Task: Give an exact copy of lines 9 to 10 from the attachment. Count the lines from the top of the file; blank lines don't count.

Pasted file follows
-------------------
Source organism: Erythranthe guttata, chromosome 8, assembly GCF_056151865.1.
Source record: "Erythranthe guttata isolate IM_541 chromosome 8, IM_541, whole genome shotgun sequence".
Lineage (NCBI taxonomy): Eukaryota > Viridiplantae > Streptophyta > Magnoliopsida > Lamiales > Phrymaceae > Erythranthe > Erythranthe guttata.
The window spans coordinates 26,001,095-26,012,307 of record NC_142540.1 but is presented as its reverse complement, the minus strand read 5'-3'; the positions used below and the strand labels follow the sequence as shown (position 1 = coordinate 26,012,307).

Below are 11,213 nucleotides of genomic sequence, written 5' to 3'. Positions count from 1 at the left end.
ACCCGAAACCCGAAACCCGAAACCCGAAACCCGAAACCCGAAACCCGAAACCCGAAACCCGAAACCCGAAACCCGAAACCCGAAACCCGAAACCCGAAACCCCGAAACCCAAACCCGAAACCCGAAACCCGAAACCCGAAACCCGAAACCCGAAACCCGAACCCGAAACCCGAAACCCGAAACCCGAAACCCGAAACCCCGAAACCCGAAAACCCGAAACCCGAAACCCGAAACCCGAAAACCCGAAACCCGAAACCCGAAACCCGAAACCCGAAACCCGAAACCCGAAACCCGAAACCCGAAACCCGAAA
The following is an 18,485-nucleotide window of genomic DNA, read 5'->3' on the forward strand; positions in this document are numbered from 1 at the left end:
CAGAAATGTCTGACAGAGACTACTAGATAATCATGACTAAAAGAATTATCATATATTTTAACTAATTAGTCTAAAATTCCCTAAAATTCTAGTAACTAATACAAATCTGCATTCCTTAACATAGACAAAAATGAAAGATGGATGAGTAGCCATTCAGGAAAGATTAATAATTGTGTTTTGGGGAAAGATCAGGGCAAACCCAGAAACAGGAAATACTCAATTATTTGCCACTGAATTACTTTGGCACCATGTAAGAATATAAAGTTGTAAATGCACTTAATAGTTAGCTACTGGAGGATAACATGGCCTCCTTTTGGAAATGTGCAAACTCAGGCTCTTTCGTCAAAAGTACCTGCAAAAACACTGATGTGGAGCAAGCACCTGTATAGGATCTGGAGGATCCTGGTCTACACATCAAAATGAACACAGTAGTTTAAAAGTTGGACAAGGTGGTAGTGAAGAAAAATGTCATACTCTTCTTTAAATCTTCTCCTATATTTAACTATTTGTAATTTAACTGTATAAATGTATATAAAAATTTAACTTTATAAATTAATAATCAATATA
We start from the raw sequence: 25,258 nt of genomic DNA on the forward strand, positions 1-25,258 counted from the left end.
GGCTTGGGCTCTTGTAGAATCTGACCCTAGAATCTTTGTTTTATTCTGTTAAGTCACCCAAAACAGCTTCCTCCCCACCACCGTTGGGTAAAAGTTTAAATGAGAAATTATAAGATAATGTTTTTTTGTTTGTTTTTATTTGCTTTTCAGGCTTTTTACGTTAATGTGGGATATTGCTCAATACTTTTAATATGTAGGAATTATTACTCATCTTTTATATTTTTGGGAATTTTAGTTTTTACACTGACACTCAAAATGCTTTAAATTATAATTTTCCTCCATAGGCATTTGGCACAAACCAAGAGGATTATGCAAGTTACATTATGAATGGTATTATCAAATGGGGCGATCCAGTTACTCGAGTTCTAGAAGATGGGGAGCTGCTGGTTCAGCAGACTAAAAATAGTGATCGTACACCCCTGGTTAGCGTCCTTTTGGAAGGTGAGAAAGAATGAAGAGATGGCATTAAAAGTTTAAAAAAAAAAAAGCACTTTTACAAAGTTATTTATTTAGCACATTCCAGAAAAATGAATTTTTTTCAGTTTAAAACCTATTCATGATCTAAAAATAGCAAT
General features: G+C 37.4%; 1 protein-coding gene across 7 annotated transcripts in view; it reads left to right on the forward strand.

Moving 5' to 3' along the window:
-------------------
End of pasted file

We start from the raw sequence: 25,258 nt of genomic DNA on the forward strand, positions 1-25,258 counted from the left end.
GGCTTGGGCTCTTGTAGAATCTGACCCTAGAATCTTTGTTTTATTCTGTTAAGTCACCCAAAACAGCTTCCTCCCCACCACCGTTGGGTAAAAGTTTAAATGAGAAATTATAAGATAATGTTTTTTTGTTTGTTTTTATTTGCTTTTCAGGCTTTTTACGTTAATGTGGGATATTGCTCAATACTTTTAATATGTAGGAATTATTACTCATCTTTTATATTTTTGGGAATTTTAGTTTTTACACTGACACTCAAAATGCTTTAAATTATAATTTTCCTCCATAGGCATTTGGCACAAACCAAGAGGATTATGCAAGTTACATTATGAATGGTATTATCAAATGGGGCGATCCAGTTACTCGAGTTCTAGAAGATGGGGAGCTGCTGGTTCAGCAGACTAAAAATAGTGATCGTACACCCCTGGTTAGCGTCCTTTTGGAAGGTGAGAAAGAATGAAGAGATGGCATTAAAAGTTTAAAAAAAAAAAAGCACTTTTACAAAGTTATTTATTTAGCACATTCCAGAAAAATGAATTTTTTTCAGTTTAAAACCTATTCATGATCTAAAAATAGCAAT